Core in Scrabble Dictionary

Lookup Word Points and Definitions

What does core mean? Is core a Scrabble word?

How many points in Scrabble is core worth? core how many points in Words With Friends? What does core mean? Get all these answers on this page.

Scrabble® and Words with Friends® points for core

See how to calculate how many points for core.

Is core a Scrabble word?

Yes. The word core is a Scrabble US word. The word core is worth 6 points in Scrabble:

C3O1R1E1

Is core a Scrabble UK word?

Yes. The word core is a Scrabble UK word and has 6 points:

C3O1R1E1

Is core a Words With Friends word?

Yes. The word core is a Words With Friends word. The word core is worth 7 points in Words With Friends (WWF):

C4O1R1E1

Our tools

Valid words made from Core

You can make 15 words from 'core' in our Scrabble US and Canada dictionary.

4 letters words from 'core'

CERO 6CORE 6

3 letters words from 'core'

COR 5ECO 5
ORC 5ORE 3
REC 5REO 3
ROC 5ROE 3

2 letters words from 'core'

ER 2OE 2
OR 2RE 2

All 4 letters words made out of core

core ocre croe rcoe orce roce coer ocer ceor ecor oecr eocr creo rceo cero ecro reco erco orec roec oerc eorc reoc eroc

Note: these 'words' (valid or invalid) are all the permutations of the word core. These words are obtained by scrambling the letters in core.

Definitions and meaning of core

core

Pronunciation

  • (Received Pronunciation) IPA(key): /kɔː/
  • (General American) IPA(key): /kɔɹ/
  • (rhotic, without the horsehoarse merger) IPA(key): /ko(ː)ɹ/
  • (non-rhotic, without the horsehoarse merger) IPA(key): /koə/
  • Rhymes: -ɔː(ɹ)
  • Homophone: corps; caw (non-rhotic accents with the horse-hoarse merger)

Etymology 1

From Middle English core, kore, coor (apple-core, pith), of uncertain origin. Possibly of native English origin (compare Old English corn (seed", also "grain), or perhaps from Old French cuer (heart), from Latin cor (heart); or from Old French cors (body), from Latin corpus (body). Compare also Middle English colk, coke, coll (the heart or centre of an apple or onion, core), Dutch kern (core), German Kern (core). See also heart, corpse.

Noun

core (countable and uncountable, plural cores)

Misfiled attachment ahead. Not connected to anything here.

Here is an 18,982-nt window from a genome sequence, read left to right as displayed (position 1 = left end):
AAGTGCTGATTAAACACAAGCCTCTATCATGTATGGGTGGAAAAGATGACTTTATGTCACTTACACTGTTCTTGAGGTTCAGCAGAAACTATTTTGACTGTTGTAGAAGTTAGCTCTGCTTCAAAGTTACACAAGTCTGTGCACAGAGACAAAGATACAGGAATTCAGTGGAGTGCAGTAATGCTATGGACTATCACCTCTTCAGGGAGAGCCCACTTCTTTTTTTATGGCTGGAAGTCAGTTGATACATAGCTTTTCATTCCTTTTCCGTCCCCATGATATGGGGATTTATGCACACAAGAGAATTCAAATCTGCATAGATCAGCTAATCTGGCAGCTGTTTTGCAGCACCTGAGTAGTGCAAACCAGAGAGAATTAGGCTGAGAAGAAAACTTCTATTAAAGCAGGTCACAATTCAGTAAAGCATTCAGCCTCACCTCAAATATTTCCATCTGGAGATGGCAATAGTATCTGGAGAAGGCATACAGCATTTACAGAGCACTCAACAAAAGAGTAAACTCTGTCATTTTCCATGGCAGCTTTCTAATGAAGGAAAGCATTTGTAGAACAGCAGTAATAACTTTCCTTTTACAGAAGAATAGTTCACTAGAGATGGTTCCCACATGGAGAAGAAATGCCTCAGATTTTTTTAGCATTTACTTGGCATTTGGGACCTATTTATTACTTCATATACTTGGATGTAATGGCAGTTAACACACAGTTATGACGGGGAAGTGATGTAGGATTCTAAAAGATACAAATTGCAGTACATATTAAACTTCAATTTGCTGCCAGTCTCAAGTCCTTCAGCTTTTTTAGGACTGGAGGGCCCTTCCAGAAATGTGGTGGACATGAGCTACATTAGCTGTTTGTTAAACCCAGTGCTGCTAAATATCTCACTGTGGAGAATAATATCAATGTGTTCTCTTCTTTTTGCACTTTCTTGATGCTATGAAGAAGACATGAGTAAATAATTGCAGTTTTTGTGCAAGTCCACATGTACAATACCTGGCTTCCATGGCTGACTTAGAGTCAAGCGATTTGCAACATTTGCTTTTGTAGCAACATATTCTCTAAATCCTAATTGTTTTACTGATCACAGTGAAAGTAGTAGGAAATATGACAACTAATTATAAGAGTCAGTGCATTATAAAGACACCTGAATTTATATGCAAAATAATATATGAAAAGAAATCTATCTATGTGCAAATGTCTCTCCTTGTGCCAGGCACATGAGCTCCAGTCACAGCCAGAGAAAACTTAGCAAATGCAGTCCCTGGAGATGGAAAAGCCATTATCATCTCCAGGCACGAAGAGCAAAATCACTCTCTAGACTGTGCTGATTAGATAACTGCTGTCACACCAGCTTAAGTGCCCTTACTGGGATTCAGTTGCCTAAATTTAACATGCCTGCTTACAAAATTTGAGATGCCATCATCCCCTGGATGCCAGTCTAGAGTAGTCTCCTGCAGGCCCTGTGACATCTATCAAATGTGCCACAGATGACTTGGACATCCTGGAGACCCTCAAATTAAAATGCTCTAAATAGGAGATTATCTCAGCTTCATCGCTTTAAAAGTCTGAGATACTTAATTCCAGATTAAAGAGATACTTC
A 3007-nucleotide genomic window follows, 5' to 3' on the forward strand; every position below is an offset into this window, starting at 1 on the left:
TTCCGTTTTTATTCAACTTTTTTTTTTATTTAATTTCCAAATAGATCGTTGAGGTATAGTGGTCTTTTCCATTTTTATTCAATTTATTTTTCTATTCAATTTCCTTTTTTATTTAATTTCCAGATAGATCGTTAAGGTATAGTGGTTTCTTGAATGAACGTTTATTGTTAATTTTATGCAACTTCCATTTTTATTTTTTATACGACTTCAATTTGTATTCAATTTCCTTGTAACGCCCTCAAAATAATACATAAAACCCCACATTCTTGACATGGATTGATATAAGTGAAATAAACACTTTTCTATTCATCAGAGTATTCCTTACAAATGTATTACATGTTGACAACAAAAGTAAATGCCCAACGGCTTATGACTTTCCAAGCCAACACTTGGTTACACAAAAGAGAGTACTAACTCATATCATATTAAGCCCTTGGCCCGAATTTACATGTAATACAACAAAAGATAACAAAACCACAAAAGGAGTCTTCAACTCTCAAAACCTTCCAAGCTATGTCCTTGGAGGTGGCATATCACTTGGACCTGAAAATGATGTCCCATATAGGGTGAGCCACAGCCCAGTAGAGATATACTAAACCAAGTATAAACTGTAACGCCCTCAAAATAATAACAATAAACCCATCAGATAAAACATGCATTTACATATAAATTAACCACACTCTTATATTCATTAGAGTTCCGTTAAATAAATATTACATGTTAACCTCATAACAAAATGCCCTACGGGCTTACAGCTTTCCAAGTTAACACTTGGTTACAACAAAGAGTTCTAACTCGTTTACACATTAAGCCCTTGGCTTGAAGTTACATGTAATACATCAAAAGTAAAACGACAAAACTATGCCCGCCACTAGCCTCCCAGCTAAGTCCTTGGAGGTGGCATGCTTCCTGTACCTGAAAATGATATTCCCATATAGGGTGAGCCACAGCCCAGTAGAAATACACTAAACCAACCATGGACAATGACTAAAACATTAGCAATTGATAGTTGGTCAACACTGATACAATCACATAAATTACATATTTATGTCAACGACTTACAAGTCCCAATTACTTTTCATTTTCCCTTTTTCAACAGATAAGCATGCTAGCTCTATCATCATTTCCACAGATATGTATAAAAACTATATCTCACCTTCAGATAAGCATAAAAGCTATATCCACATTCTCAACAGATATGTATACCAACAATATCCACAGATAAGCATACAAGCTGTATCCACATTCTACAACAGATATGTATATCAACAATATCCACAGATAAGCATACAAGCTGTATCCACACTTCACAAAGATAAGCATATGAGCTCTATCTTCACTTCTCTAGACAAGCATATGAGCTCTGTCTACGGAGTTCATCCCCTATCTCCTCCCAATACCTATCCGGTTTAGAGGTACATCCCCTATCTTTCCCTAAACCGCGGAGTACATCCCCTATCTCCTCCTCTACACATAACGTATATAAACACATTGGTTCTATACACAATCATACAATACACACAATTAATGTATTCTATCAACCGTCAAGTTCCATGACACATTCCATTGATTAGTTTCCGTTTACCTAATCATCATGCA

1. The central part of a fruit, containing the kernels or seeds.
  2. The heart or inner part of a physical thing.
  3. The center or inner part of a space or area.
    • the core of the square
  4. The most important part of a thing; the essence.
  5. (botany) Used to designate the main and most diverse monophyletic group within a clade or taxonomic group.
  6. (engineering) The portion of a mold that creates an internal cavity within a casting or that makes a hole in or through a casting.
  7. The bony process which forms the central axis of the horns in many animals.
  8. (computing, informal, historical) Ellipsis of core memory; magnetic data storage.
  9. (computer hardware) An individual computer processor, in the sense when several processors (called cores or CPU cores) are plugged together in one single integrated circuit to work as one (called a multi-core processor).
  10. (engineering) The material between surface materials in a structured composite sandwich material.
  11. (engineering, nuclear physics) The inner part of a nuclear reactor, in which the nuclear reaction takes place.
  12. (military) The central fissile portion of a fission weapon.
  13. A piece of ferromagnetic material (e.g., soft iron), inside the windings of an electromagnet, that channels the magnetic field.
  14. A disorder of sheep caused by worms in the liver.
    (Can we find and add a quotation of Halliwell to this entry?)
  15. A cylindrical sample of rock or other materials obtained by core drilling.
  16. (medicine) A tiny sample of organic material obtained by means of a fine-needle biopsy.